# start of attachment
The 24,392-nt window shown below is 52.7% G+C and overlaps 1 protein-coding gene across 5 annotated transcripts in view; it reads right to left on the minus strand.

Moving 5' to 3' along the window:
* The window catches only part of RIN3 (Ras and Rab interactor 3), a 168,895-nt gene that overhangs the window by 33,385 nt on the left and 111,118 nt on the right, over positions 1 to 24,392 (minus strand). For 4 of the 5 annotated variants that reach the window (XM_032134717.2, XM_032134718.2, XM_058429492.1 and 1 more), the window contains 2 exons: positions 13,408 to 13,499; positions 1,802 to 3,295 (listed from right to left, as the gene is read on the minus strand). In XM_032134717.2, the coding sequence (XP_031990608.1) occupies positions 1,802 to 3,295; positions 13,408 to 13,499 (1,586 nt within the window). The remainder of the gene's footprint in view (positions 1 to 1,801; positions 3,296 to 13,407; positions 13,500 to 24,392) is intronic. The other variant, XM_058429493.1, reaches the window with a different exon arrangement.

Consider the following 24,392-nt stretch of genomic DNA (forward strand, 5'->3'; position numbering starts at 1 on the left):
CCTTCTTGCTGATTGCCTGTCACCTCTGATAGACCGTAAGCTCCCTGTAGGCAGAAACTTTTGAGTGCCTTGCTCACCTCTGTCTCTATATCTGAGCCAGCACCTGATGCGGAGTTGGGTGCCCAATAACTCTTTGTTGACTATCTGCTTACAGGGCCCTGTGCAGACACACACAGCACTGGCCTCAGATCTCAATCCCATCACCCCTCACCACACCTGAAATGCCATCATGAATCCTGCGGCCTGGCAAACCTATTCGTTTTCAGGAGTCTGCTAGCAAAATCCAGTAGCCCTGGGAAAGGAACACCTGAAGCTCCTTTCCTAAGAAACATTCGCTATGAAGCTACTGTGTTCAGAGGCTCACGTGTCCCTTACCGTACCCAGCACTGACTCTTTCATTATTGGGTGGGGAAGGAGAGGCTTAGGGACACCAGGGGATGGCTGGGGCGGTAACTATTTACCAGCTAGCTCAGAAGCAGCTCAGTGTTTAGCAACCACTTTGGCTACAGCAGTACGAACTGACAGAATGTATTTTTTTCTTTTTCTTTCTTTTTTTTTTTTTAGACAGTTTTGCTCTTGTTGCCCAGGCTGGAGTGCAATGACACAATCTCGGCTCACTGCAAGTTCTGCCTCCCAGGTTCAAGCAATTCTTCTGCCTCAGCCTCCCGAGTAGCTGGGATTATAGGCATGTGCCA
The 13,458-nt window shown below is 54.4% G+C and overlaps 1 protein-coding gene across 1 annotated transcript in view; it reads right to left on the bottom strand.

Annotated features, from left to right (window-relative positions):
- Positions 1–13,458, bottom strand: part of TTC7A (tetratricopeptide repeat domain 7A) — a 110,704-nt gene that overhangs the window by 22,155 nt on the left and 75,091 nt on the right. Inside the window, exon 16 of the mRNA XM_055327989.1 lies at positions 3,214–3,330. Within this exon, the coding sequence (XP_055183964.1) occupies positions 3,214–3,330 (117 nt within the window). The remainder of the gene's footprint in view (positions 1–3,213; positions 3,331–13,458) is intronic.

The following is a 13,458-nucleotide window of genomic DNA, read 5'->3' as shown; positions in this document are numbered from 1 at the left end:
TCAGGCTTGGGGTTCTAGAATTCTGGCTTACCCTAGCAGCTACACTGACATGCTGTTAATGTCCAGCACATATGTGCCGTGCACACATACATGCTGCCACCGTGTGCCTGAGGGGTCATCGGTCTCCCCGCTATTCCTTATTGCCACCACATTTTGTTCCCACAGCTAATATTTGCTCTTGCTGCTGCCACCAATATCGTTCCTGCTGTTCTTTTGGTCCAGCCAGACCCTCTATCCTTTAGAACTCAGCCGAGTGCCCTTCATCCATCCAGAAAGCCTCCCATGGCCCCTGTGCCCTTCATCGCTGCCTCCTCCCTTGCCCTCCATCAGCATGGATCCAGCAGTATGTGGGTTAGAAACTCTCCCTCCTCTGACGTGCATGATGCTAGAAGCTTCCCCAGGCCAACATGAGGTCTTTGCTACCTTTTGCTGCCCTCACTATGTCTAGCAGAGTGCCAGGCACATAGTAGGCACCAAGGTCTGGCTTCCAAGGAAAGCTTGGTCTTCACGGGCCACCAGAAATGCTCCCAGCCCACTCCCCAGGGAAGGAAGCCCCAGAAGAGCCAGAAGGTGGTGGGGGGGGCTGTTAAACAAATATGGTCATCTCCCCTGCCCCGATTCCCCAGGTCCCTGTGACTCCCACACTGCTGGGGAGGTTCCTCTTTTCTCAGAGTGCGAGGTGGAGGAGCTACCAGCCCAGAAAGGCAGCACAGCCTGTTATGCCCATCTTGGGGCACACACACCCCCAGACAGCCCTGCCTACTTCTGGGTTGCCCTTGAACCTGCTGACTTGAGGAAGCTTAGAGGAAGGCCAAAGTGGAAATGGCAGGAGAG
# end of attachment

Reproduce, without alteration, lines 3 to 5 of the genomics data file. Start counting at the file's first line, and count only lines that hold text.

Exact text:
* The window catches only part of RIN3 (Ras and Rab interactor 3), a 168,895-nt gene that overhangs the window by 33,385 nt on the left and 111,118 nt on the right, over positions 1 to 24,392 (minus strand). For 4 of the 5 annotated variants that reach the window (XM_032134717.2, XM_032134718.2, XM_058429492.1 and 1 more), the window contains 2 exons: positions 13,408 to 13,499; positions 1,802 to 3,295 (listed from right to left, as the gene is read on the minus strand). In XM_032134717.2, the coding sequence (XP_031990608.1) occupies positions 1,802 to 3,295; positions 13,408 to 13,499 (1,586 nt within the window). The remainder of the gene's footprint in view (positions 1 to 1,801; positions 3,296 to 13,407; positions 13,500 to 24,392) is intronic. The other variant, XM_058429493.1, reaches the window with a different exon arrangement.

Consider the following 24,392-nt stretch of genomic DNA (forward strand, 5'->3'; position numbering starts at 1 on the left):
CCTTCTTGCTGATTGCCTGTCACCTCTGATAGACCGTAAGCTCCCTGTAGGCAGAAACTTTTGAGTGCCTTGCTCACCTCTGTCTCTATATCTGAGCCAGCACCTGATGCGGAGTTGGGTGCCCAATAACTCTTTGTTGACTATCTGCTTACAGGGCCCTGTGCAGACACACACAGCACTGGCCTCAGATCTCAATCCCATCACCCCTCACCACACCTGAAATGCCATCATGAATCCTGCGGCCTGGCAAACCTATTCGTTTTCAGGAGTCTGCTAGCAAAATCCAGTAGCCCTGGGAAAGGAACACCTGAAGCTCCTTTCCTAAGAAACATTCGCTATGAAGCTACTGTGTTCAGAGGCTCACGTGTCCCTTACCGTACCCAGCACTGACTCTTTCATTATTGGGTGGGGAAGGAGAGGCTTAGGGACACCAGGGGATGGCTGGGGCGGTAACTATTTACCAGCTAGCTCAGAAGCAGCTCAGTGTTTAGCAACCACTTTGGCTACAGCAGTACGAACTGACAGAATGTATTTTTTTCTTTTTCTTTCTTTTTTTTTTTTTAGACAGTTTTGCTCTTGTTGCCCAGGCTGGAGTGCAATGACACAATCTCGGCTCACTGCAAGTTCTGCCTCCCAGGTTCAAGCAATTCTTCTGCCTCAGCCTCCCGAGTAGCTGGGATTATAGGCATGTGCCA